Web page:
The After Effects Apprentice videos on lynda.com were created by Trish and Chris Meyer and are designed to be used on their own and as a companion to their book After Effects Apprentice. We are honored to host these tutorials in the lynda.com library.

Topics include:
  • Keyframing motion paths in 3D
  • Managing multiple 3D views
  • Auto-orienting cameras along a path
  • Creating shadows
  • Understanding Vanishing Point Exchange
  • Importing a 3D model into Photoshop Extended
  • Scaling in 3D
  • OpenGL acceleration
Subjects:
Video Motion Graphics Visual Effects
Software:
After Effects
Authors:
Chris Meyer Trish Meyer

Rotation vs. orientation

I mentioned earlier in this lesson that we recommend you use Orientation just to pose a layer and that you use X, Y, and Z Rotation to actually animate that layer. Let me demonstrate to you why that is? First I am going to put these layers in the same Position Z and I'm going to drag Enter a New a little bit higher Dimension, a little bit lower, so we can see them both clearly at the same time. Let's say that I want to animate a crazy rotation where X, Y, and Z all rotate several hundred degrees almost two full revolutions.

I'm going to keyframe X, Y, and Z Rotation for the Enter a New layer and keyframe just Orientation for the Dimension layer. I've got my starting pose of 0 degrees, and I want to go same 2 seconds in, press N to enter my work area here, and enter for the first layer 700 degrees, Tab, Tab, 700, 700. Then for Dimension, I'm going to enter the same amount, 700 degrees for X, Y, and Z. Already you have a clue as to what might be going on here.

X, Y, and Z rotation took my 700 degrees and turned it into one revolution, which is 360 degrees+340=700, make sense. But you might have noticed down here that Orientation is taking my 700 value and converting it just to 340. There is no revolution parameter. As I press Enter, you see it did the same thing for this rotation. Well, let's go ahead and press 0 on the numeric keypad to RAM Preview and see what actually happens.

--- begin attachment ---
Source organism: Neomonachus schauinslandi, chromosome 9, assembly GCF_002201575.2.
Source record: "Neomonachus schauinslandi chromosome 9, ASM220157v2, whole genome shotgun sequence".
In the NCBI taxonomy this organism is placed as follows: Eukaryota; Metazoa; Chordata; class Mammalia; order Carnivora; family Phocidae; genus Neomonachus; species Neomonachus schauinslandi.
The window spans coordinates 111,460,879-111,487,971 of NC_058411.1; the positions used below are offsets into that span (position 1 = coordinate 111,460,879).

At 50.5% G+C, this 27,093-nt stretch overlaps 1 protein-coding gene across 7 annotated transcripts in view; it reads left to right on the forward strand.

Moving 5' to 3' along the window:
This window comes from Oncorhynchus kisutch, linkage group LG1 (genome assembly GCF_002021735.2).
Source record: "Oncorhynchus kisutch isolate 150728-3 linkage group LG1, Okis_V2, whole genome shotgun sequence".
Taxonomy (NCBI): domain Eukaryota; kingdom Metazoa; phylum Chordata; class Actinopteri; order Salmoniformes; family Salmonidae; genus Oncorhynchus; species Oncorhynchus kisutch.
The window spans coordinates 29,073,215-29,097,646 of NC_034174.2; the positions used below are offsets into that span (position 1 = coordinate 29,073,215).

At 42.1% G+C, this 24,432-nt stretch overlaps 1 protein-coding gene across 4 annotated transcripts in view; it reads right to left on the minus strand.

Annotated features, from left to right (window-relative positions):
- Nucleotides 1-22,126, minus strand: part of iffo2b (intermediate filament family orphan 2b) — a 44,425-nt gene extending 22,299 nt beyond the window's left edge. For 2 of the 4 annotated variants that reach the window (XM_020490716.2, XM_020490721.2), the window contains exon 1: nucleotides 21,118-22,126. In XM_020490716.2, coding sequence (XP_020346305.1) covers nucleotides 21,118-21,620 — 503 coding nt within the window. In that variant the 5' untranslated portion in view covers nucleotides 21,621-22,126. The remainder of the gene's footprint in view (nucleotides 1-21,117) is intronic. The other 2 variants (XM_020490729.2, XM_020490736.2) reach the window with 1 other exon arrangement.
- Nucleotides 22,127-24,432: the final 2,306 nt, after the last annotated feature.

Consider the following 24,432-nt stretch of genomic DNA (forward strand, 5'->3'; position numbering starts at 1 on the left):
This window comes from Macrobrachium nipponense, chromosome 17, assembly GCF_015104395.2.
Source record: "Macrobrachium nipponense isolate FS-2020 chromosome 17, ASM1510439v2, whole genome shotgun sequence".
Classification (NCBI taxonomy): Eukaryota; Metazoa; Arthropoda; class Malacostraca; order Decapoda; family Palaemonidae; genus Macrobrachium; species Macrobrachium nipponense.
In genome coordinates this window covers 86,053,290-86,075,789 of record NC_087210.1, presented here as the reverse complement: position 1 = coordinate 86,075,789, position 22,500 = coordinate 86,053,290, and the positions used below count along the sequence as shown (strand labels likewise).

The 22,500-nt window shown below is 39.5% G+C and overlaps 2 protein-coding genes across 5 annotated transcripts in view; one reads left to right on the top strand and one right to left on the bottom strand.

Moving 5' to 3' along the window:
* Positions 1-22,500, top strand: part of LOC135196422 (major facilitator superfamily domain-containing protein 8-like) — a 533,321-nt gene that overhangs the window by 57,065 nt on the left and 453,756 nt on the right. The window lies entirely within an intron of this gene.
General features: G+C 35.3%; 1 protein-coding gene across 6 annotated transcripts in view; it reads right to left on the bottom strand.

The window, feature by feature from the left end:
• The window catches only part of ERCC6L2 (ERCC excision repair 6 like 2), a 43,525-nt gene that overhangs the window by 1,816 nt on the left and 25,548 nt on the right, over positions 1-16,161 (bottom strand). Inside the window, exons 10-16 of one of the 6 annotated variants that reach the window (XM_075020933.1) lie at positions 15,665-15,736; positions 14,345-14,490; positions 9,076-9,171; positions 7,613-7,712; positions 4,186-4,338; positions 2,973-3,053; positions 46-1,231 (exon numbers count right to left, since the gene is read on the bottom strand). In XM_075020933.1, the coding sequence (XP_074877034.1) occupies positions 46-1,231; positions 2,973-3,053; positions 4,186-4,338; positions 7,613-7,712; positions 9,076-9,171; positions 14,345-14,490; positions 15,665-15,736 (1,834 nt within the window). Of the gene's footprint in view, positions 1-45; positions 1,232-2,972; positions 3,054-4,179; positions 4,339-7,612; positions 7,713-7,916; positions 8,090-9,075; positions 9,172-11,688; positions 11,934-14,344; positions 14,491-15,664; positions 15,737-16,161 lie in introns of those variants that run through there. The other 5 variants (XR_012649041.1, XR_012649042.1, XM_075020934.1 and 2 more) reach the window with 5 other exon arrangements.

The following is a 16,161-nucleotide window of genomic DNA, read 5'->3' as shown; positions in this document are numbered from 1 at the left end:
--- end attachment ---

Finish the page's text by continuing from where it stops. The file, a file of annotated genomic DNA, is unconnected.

What's going on inside the first layer where we animated X, Y, and Z is indeed doing the crazy rotation that we asked for. However, this second layer dimension where we animated just Orientation is not doing what we intended, it's just taking the shortest path in-between keyframes. And that's why we recommend you don't use orientation for animating rotation. It is just going to take the laziest path, it's not going to do what you actually asked it to do, like for this first layer where we animated rotation.

However, it's really nice to have those Orientation and Rotation properties for a layer. Let's say for this first layer, Enter a New, we wanted to start off by having it point upwards, I am going to put my Current Time Indicator back home, take the separate Orientation parameter, scrub the X value until it's pointed upwards like that. Notice it did not change any of my values for my rotation keyframe animation and now as I RAM Preview, it would do the exact same animation, just starting off and ending in a different Orientation for the layer.

So it is very handy to use these properties together, but remember, Orient is Pose, X, Y, Z is Animate.

Find answers to the most frequently asked questions about After Effects Apprentice 11: 3D Space.


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Q: This course was updated on 12/06/2012. What changed?
A: This was a more extensive update than the other After Effects Apprentice courses. We added three new movies to Chapter 4 that cover 3D camera features in versions CS5.5 and later, such as depth of field blur. We added a new chapter on the 3D ray-traced renderer in CS6, and another chapter featuring a Quizzler challenge for CS6. Lastly, we added a movie that shows our premium subscribers how to use the exercise files, and added new sets of exercise files designed for After Effects CS5.5 and After Effects CS6.